Biodiversity & Conservation Unit (NRETA)
Charles Darwin University (CDU)
Dr Karen Firestone
Dr. Meri Oakwood
Dr David Pearson (WA Department of Environment and Conservation)
Dr Jonathan Webb (University of Technology Sydney)
Kakadu National Park
Professor Rick Shine (University of Sydney)
Steve Winderlich (Kakadu NP)
University of Sydney
University of Technology Sydney
W.A. Department of Environment and Conservation
Federal Environmental Protection and Biodiversity Conservation (EPBC) Act 2006: Endangered.
Territory Parks and Wildlife Conservation Act- N.T. 2006: Critically endangered. IUCN – 1994: LR near threatened.
The Northern quoll once occupied a broad band across northern Australia but is now restricted to a handful of isolated populations and islands. Quolls were declining prior to cane toad invasion, due to habitat loss, frequent burning, and predation (Woinarski et al. 2010). The recent advance of the cane toad (Bufo marinus) across the Northern Territory has been catastrophic for the northern quoll. Cane toads are highly toxic, and quolls that mouth or attack large toads rapidly die from toad poisoning. Many quoll populations were decimated after cane toads invaded, and quolls have gone locally extinct in many areas of the Northern Territory, including parts of Kakadu National Park (Woinarski et al. 2010).
The Northern quoll (Dasyurus hallucatus) is one of six species in the genus Dasyuridae. Four species of these carnivorous marsupials are found in Australia and two species in New Guinea. The Northern quoll is the smallest of the four quoll species inhabiting Australia. The body is usually brownish grey in colour with white spots and a cream to white underbelly. The tail is covered in straight coarse dark hair with only the occasional white spot on some individuals (Cole and Woinarski 2000). They are distinguished from other Australian quolls by the smaller size, the largely unspotted tail and striated pads on a five-toed hind foot (Braithwaite and Begg 1995). Adults show marked sexual dimorphism, with males averaging 760 g and females 460 g (Oakwood 2002).
Northern quolls are predominantly nocturnal and are both arboreal and terrestrial. They are opportunistic predators, consuming a wide range of prey including invertebrates, frogs, small reptiles, birds, and mammals. They also eat fruit, nectar, and will feed on carrion and human refuse (Oakwood 2008).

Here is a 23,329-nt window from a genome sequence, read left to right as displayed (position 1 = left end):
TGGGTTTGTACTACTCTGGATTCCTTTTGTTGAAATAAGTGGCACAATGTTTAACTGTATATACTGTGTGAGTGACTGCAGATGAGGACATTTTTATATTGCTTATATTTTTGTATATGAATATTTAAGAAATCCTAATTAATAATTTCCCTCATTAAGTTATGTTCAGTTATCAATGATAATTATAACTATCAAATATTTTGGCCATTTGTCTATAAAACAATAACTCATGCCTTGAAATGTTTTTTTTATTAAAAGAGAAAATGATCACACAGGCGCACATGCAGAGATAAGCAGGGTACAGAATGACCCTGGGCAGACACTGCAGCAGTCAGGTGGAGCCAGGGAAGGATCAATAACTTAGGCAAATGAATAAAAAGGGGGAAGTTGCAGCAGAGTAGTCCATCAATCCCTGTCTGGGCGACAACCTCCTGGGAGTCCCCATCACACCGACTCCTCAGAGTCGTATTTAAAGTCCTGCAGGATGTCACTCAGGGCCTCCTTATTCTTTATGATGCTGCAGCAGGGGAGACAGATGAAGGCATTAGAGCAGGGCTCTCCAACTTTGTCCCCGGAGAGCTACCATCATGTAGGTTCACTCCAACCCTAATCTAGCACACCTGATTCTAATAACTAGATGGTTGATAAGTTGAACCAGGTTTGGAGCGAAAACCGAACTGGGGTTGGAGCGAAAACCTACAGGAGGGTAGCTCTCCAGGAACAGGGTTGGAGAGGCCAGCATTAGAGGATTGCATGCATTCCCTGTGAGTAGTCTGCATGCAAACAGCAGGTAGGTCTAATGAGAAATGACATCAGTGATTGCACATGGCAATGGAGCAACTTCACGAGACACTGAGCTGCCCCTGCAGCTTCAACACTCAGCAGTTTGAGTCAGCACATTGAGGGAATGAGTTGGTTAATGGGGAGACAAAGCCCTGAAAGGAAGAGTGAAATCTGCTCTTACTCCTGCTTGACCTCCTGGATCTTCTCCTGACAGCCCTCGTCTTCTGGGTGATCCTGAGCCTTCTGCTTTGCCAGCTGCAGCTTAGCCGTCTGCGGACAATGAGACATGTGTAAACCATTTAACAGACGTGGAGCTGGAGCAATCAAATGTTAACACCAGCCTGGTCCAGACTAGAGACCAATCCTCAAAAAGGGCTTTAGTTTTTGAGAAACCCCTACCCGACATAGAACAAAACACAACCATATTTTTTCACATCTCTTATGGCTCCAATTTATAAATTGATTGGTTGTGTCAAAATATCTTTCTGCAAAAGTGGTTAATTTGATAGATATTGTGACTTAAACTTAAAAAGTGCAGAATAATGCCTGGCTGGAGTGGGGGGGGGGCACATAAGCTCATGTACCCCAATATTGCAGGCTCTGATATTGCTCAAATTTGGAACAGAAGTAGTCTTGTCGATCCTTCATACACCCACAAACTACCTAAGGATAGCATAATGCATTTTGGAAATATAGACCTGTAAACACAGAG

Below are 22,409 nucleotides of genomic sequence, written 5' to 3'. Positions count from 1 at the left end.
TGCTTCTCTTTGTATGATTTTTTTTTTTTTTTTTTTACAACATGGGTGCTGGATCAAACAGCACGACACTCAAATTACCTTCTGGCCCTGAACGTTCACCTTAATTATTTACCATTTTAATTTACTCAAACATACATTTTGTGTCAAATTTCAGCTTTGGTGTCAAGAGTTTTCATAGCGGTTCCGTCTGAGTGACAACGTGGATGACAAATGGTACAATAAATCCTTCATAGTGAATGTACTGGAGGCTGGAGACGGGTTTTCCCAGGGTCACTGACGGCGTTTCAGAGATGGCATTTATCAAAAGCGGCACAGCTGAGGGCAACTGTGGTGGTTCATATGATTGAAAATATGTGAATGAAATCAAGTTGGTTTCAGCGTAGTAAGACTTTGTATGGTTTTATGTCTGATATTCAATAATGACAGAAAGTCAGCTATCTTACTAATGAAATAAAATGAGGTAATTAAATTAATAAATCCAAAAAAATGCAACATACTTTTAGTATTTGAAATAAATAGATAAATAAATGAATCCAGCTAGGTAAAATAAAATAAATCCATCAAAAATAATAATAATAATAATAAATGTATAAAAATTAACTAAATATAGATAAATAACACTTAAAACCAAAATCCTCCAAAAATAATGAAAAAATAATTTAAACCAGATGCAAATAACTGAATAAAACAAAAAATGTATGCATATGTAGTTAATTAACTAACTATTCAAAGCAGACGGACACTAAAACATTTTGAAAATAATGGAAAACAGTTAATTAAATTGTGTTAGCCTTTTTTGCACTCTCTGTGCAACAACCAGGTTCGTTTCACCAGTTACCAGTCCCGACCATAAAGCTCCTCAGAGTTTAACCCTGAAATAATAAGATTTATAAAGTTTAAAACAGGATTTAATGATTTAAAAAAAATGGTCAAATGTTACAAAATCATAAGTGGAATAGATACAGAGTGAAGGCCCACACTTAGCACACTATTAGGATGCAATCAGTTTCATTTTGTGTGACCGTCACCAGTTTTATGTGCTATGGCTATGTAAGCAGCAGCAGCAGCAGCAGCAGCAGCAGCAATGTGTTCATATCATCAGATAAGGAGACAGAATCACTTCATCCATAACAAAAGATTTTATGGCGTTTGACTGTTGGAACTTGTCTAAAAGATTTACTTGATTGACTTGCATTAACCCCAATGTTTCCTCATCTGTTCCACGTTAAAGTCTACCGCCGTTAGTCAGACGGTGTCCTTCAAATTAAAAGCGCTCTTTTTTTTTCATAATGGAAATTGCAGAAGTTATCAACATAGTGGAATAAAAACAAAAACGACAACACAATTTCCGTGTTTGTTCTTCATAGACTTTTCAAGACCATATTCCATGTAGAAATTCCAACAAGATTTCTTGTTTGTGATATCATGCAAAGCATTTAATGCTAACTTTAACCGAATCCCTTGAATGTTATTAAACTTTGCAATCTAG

Northern Quolls are short lived, with males living for one to two years, while females can live for up to three years. In the Northern Territory, the breeding season occurs in mid-dry season, from late May to early June. Females produce litters of 4-8 young, and offspring remain in their mother’s pouch until they are 8 to 9 weeks old, at which point they remain in their mother’s den while the mother forages at night. Juveniles leave their mother’s den to forage at five months old, whilst still suckling from their mother. Juveniles are weaned at 6 months old, in November to early December, and thereafter they disperse. Due to their small size, juvenile quolls are vulnerable to predation from a wide variety of predators including owls, snakes, dingoes, and feral cats (Braithwaite and Begg 1995, Oakwood 2000).
Northern quolls inhabit a variety of habitats but are most common in open lowland savanna forest and rocky dissected plateau. The Northern quoll once occupied a broad band across the north of the country, but its geographic range was contracting, particularly from lowland savanna, prior to the cane toad invasion (Braithwaite and Griffiths 1994). The geographic range has dramatically declined since cane toads invaded, and the species is now restricted to a handful of isolated populations across the Top End of Australia, and several islands off the N.T. and W.A. coasts (Woinarski et al. 2007, How et al. 2009).
A formal captive breeding and research program was undertaken by TWP in 2006 to prevent the species from going extinct in the Northern Territory. In 2006 the breeding program produced 57 offspring. In 2007, the breeding group numbered 34 pairs with some pairs being sent to other ARAZPA institution to assist with the project. This project provided the opportunity for important research to be carried out, with both in-situ and ex-situ research aspects being investigated.
The primary objectives of the TWP breeding program were to: (1) provide a genetically sound insurance population for the northern quoll and (2) provide an opportunity for researchers to study quoll genetics, reproductive physiology, and to experimentally test novel methods for reducing cane toad impacts on this species.
Territory Wildlife Park began a pilot breeding study in 1998 to record information on northern quoll breeding biology in the case of suspected declines associated with cane toad arrival. Breeding was successful to F2 generation and draft protocols recorded.